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A New Adirondack Economic Development Model?
October 14, 2012 - Ernest Hohmeyer
Every 30 years it seems we need to get rid of our old business development policy. If that is the case we may need to revisit our grass-roots economic development efforts.
Industrial recruitment has been around for over 50 years and community based economic development for nearly 30 years in the Park. Both this “top-down” approach and “bottom-up” local strategy has not reversed our economic plight as much as we would like.
Just like any business, we need to constantly evaluate and change our approaches. Do any of our businesses operate the same way they did 30 years ago?
Perhaps it’s been too long since we had a discussion on Park economic development approaches. We have talked about “what” we want “sustainable communities” but the “how we get there” is canvassed in models that may no longer be valid.
Communities are no longer king of the business development world. No political sub-division is. The new kid on the block does not care about borders or personalities. It only cares about one thing: information. Information that is complete, accurate, to the point and instantaneously responsive. It is brutally honest with its callous cyberspace assessment of what you offer versus some other location. This information is becoming increasingly targeted.
Even in the tourism field, long stereotyped by “simple” retail shops and just-hang-out-a-sign-and- they-will-flock-to-your-door motels, has changed dramatically. Keeping up with mobile web sites, updating new content daily, staying on top of Google search engines, increasingly personalized marketing has resulted in an interest by our communities to regionalize our tourism efforts.
Perhaps we need to think the same way for attracting jobs.
On a local economic development front, you have many fine organizations all involved in some capacity to attract business: multiple chambers, local development corporations, grass-roots organizations, municipal business parks, downtown revitalization efforts and volunteer marketing groups.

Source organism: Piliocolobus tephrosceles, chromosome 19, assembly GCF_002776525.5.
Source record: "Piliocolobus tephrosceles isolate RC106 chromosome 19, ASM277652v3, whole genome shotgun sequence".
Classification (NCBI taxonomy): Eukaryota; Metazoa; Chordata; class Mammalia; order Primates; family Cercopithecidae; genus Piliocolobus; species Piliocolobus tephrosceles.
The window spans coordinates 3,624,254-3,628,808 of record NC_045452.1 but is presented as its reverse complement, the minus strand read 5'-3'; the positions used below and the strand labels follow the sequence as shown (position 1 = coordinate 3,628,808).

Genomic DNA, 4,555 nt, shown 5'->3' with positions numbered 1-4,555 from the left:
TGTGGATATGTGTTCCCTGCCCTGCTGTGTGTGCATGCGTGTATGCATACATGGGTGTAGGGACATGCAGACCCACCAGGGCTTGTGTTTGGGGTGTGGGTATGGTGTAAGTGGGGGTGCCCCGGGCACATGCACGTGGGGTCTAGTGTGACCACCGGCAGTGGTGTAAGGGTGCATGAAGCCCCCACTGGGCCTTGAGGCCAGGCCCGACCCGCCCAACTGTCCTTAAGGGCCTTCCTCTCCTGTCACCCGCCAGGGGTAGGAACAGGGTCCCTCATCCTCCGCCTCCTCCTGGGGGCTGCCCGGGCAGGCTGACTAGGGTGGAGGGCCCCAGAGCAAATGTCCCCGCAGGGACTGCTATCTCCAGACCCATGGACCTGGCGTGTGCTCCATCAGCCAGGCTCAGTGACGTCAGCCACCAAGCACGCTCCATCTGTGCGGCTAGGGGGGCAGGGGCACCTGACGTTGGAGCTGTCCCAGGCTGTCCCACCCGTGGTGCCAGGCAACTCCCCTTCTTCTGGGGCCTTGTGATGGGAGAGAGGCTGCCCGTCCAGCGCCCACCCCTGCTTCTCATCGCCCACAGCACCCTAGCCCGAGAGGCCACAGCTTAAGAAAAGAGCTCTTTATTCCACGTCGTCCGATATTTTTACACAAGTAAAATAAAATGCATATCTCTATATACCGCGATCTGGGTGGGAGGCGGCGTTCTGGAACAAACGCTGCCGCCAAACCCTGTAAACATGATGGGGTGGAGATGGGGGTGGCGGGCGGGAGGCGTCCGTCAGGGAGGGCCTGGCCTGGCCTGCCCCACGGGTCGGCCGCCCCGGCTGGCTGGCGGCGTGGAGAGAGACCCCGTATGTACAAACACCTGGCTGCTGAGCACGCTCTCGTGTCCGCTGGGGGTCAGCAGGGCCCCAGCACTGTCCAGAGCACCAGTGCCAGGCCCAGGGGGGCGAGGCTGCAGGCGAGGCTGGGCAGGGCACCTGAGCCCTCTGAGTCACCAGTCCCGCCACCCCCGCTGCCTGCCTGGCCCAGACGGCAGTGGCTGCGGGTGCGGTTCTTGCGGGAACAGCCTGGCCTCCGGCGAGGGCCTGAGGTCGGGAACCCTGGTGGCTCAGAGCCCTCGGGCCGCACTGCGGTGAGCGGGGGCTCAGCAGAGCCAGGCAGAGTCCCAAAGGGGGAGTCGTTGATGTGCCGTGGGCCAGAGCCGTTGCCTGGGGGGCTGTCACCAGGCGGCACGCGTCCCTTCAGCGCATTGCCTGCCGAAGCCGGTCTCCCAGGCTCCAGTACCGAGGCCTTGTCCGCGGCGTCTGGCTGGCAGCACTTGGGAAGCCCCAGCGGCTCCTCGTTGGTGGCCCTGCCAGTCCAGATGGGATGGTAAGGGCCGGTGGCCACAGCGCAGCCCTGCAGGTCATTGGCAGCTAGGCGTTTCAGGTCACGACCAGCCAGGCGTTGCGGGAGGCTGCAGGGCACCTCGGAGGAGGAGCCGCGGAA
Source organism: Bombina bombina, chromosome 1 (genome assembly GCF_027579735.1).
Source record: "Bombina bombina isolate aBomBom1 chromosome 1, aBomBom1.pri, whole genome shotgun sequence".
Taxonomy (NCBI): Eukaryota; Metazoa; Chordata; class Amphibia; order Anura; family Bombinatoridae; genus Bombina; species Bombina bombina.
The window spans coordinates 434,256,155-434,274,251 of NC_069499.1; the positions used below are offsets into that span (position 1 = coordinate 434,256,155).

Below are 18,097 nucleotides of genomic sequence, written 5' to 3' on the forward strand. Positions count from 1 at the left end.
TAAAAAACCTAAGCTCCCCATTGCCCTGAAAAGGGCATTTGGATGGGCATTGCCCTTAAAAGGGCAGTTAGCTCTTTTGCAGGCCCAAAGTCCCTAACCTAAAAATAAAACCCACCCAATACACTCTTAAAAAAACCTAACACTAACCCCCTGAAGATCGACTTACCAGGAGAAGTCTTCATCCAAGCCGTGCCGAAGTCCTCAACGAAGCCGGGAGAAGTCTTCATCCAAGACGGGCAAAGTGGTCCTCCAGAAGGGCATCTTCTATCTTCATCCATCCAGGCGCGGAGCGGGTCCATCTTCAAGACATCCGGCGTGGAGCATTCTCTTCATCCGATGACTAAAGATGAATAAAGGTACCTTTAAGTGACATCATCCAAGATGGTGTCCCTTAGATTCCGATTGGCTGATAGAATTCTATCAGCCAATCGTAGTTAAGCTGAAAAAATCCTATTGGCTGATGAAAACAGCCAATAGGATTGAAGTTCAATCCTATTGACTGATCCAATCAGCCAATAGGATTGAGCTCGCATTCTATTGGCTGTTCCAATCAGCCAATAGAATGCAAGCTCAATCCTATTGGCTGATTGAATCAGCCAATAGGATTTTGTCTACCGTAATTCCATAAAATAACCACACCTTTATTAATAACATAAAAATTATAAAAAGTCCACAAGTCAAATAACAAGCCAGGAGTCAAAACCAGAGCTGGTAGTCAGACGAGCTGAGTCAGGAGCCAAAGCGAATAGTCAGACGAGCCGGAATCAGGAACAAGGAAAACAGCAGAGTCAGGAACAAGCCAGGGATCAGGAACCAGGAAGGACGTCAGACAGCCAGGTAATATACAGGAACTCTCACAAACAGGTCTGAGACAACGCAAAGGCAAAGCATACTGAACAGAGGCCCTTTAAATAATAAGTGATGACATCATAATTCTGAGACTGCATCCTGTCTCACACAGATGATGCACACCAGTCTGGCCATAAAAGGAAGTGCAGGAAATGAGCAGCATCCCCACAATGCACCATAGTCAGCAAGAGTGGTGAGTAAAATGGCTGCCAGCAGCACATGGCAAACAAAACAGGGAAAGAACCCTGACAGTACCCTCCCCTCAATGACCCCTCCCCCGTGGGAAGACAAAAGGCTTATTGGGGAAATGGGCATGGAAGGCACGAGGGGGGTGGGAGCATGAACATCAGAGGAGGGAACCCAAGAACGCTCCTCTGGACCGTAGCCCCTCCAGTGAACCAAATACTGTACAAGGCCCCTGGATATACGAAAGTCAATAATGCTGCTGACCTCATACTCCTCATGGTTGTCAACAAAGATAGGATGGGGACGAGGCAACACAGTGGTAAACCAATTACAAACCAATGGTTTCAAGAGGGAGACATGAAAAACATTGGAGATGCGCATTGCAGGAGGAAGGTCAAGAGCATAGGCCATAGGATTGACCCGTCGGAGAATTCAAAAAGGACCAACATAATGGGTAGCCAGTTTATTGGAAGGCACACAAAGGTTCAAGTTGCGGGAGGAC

On the county side, there are IDA’s, LDC’s, agriculture, employment & training, tourism, etc.
Then you split these various efforts into multiple business targets such as tourism, biotech, back-office, manufacturing, wood products, retail, etc.
And you get the idea there are a lot of cooks in the kitchen.
Can we bring these 2 worlds together? Can we create a new business development model based on today’s king: information?
An Economic Development Policy of Connectivity?
Here is an example of how it might work in the Tri-lakes and Franklin County:
Organize A county-wide economic council is formed. Each of the county’s development efforts are put on the Council.
Local economic development groups are asked to join in.
Communicate An agenda is set for an exchange of information on local and county projects with a focus on how we can help each other.
Coordinate 1. A coordinated system of resources is created to help with projects. 2. The group develops a system of “ambassadors” for business outreach.
Unified Strategy 1. There are various county development agencies with specific agendas. 2. There are numerous community efforts, some that overlap with one another 3. There is an opportunity to create a proactive overall strategy
Going after Jobs
But here is the real advantage of this unified and coordinated effort: harnessing information.
Our businesses need to link today to compete. If we are to compete in the cut-throat world of going after jobs, we may need to link our efforts as well. There are 4 ways we can do this:
1. Sharing 1 information platform with 1 coordinated business development strategy 2. One common business assistance application form 3. On-line & real time “ambassador team” that can mobilize quickly 4. Create a united business development marketing campaign
And we need not roll our eyes with “Oh no not another meeting or organization.” We should take our fight in the new information economy to them: cyberspace. The beauty of that is we can do most of effort on-line. To do this effectively though, we need to “connect” to each other and use our individual resources in a coordinated and strategic manner.
We are seeking to regionalize our tourism efforts.
We may need to do the same with our job seeking programs.
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